Is it necessary to inspect w/ wholesaleing?

When wholesaleing, should the person with the contract inspect and have appraisal done?

Or should the person that accepts the contract have it done?

Asking from homeowner 165,000.
contract 135,000.
Comps not completely done but averages 85,000-150,000.
Area a little worn down, but growing about 4 blocks over.
In Miami, Fl

Doesn’t seem like a good spread but it is a start.

Do you drive a car or try on a dress before you buy it? This deal sounds shaky at best. A start to what?

Da Wiz

Wait a sec. I must be reading this wrong because this deal sounds like something that should NOT be done. Why would you try to sell a house for $165,000 in an area where the max value is $150,000?

Remember, a very common mistake beginning investors make is trying to create a market. They over improve the homes. If you go to an area selling $100,000 homes, and fix up a home with superior materials, etc and then try to sell it at $150,000, you will fail. The people that want a $150,000 home go to a $150,000 neighborhood. People that want a $100,000 home will look at your house.

Where is your profit in the above deal? You make your profit at the purchase, not hoping for the best when you sell. Always know your minimum profit when you offer and if you do more than that, that’s great. When you said “It’s a start”, if you do this deal like you’ve posted here, it will be the beginning of the end. You wil lose out and then lose interest in investing because you’ve failed. If you try to wholesale the deal, you will lose credibility with your buyers. This is what I get from your numbers:

Max after repair value sounds like $150,000 which may be high considering it starts at $85,000 but let’s use the $150,000. Your contract is for $135,000. Estimating low for 3% realtor commission on the sale that’s $4,050, estimate another 3% for closing costs that’s another $4,050. With this alone, your profit is $6,900. This does not include any repairs or updating, holding costs and if you use a realtor to market it afterwards, the 5-6% commission they will charge for the flip sale. An iffy $6,900 profit is not a deal.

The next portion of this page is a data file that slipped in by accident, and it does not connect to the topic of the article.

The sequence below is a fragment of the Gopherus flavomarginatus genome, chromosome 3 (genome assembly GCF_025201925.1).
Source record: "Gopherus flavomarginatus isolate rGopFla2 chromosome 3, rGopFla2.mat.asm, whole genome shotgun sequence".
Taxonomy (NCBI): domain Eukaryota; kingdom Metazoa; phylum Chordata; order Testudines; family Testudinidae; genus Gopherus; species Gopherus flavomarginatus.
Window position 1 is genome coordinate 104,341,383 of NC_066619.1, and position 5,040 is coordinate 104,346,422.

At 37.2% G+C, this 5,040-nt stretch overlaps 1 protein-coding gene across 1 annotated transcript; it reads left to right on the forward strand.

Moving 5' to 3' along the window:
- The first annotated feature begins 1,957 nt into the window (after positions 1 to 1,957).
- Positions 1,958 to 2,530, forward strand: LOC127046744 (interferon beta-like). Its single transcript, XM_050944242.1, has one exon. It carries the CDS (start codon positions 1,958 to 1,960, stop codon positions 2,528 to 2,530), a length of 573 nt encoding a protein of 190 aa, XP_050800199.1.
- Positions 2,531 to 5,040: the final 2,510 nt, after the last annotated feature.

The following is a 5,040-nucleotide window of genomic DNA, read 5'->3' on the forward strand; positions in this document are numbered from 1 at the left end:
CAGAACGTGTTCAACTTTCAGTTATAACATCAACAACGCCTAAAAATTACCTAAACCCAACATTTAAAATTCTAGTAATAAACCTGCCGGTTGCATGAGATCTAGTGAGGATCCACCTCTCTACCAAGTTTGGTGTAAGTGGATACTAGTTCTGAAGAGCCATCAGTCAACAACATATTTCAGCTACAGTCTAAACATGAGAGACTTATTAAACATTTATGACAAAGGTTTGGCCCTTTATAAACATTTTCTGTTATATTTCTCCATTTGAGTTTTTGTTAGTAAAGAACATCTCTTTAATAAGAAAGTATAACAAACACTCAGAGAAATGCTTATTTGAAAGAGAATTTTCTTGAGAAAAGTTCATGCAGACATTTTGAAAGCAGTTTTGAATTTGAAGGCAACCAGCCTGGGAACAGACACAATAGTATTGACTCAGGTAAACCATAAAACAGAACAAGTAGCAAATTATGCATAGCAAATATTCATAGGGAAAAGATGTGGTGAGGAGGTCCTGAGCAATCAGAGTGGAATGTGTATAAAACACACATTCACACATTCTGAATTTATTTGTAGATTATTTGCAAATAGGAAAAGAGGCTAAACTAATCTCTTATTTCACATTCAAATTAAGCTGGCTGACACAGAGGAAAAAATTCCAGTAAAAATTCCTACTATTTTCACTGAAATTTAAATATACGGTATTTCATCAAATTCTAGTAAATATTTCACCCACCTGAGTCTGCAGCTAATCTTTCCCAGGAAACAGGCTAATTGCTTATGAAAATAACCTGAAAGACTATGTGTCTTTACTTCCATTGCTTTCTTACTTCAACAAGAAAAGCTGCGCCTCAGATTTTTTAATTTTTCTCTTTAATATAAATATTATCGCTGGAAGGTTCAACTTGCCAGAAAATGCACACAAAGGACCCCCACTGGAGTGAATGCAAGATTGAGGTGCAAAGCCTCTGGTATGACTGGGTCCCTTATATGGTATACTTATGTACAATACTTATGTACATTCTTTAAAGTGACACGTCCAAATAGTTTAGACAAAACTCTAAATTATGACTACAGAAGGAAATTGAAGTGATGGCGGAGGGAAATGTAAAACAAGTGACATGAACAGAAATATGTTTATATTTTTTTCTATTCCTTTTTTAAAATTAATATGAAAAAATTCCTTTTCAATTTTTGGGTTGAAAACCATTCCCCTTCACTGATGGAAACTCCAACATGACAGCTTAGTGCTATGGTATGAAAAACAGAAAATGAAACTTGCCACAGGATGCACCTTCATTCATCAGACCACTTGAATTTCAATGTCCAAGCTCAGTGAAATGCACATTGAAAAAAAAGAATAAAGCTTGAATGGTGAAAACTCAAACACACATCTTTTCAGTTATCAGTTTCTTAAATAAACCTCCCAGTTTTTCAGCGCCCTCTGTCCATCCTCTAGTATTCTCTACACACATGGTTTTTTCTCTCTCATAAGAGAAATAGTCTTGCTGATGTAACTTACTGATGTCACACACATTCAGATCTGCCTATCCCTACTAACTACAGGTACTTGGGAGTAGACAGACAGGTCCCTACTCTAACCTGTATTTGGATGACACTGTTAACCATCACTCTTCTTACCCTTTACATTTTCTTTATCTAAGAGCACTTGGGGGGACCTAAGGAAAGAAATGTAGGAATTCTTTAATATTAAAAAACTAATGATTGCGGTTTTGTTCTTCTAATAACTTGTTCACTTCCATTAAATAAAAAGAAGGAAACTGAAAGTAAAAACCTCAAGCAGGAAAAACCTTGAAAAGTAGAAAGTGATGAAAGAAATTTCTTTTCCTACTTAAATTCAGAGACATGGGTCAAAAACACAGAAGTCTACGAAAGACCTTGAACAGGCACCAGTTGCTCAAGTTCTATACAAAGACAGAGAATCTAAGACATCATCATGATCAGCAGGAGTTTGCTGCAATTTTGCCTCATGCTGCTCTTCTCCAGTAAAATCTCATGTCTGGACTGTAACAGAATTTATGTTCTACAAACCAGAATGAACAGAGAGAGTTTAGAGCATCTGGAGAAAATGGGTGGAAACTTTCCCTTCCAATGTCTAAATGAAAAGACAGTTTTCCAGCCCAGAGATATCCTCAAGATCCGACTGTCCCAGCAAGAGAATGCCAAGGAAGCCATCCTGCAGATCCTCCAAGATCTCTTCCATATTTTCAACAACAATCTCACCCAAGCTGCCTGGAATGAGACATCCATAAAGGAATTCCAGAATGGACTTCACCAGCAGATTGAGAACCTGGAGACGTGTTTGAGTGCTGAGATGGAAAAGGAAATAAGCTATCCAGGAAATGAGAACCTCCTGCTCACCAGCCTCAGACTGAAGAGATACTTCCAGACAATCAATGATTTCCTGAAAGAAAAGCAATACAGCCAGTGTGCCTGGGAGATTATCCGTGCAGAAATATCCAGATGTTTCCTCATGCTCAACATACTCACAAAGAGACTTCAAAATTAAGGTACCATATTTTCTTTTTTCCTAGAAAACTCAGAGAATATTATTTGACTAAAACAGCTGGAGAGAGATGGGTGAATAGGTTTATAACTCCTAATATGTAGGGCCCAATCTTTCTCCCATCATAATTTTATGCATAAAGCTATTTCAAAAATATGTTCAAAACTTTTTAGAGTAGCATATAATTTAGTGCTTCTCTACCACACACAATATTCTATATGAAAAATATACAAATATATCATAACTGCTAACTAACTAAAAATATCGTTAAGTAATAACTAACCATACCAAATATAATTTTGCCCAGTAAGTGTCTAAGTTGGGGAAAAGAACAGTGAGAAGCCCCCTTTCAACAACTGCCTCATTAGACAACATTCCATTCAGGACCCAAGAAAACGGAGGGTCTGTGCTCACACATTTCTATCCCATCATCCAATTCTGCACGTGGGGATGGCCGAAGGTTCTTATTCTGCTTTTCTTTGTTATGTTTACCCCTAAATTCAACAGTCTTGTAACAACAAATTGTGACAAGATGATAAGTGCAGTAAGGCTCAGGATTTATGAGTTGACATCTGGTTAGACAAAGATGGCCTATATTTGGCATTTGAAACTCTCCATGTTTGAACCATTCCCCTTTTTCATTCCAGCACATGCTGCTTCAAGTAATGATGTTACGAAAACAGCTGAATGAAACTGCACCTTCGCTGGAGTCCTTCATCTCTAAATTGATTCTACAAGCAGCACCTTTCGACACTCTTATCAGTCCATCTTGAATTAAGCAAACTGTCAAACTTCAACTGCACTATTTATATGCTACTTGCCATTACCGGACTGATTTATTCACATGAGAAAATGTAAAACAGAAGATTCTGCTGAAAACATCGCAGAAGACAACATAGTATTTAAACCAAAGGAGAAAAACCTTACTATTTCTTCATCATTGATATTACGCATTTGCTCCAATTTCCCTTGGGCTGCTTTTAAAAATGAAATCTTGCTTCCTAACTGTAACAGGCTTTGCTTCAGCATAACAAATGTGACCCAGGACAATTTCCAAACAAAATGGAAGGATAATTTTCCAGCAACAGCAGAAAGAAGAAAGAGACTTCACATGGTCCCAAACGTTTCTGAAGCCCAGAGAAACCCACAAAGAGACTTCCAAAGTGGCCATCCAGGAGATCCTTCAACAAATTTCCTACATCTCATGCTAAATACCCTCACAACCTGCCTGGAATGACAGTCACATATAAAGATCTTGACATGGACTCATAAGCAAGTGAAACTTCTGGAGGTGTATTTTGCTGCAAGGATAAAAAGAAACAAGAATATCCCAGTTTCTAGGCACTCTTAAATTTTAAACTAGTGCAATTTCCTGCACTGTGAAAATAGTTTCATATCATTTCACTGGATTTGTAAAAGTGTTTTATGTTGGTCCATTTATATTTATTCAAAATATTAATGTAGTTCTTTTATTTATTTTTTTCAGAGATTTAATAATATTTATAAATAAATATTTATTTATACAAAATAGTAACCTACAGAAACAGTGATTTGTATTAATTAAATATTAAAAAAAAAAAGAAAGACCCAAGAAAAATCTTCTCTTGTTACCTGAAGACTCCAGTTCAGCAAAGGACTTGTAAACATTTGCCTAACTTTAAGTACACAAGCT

I use the following formula when making an offer. I take the ARV less realtor commissions for both the purchase and the flip sale, less the estimated repair costs, less holding costs, and take 70% of the amount that’s left. That’s my offer price. This way I know what my minimum profit is up front.

To answer the question of wholesalers doing inspections or is it up to the buyer. If you want a good reputation then you will want to physically inspect the house. If you don’t, how do you know what your offering on? The buyer will likely do their own due diligence but it never looks good for you if they found something you didn’t. You’ll get a bad reputation for trying to sell shaky deals. Your buyers will likely do a lot due diligence when you first start selling to them, but as the deals pan out well for them, they will trust you more.

I always make the buyer do earnest money (in Texas it’s required) and they will pay for the appraisal if they want one. Remember, if you put up earnest money on the deal and your buyer falls through, YOU are the one that loses money. Not them. Establish a relationship with a good realtor and they will be able to give you good comps.

assuming you could get 150k, top of market, minus 6% commisions, you are at 141k. That leaves only 6k. That is before your purchasing closing costs, your holding costs, and repairs, etc. Most buyers want closing costs on the deal too! You are losing money!

DO NOT DO THIS DEAL! There is not enough spread.

Find a good Realtor who understands investments and work with a Realtor.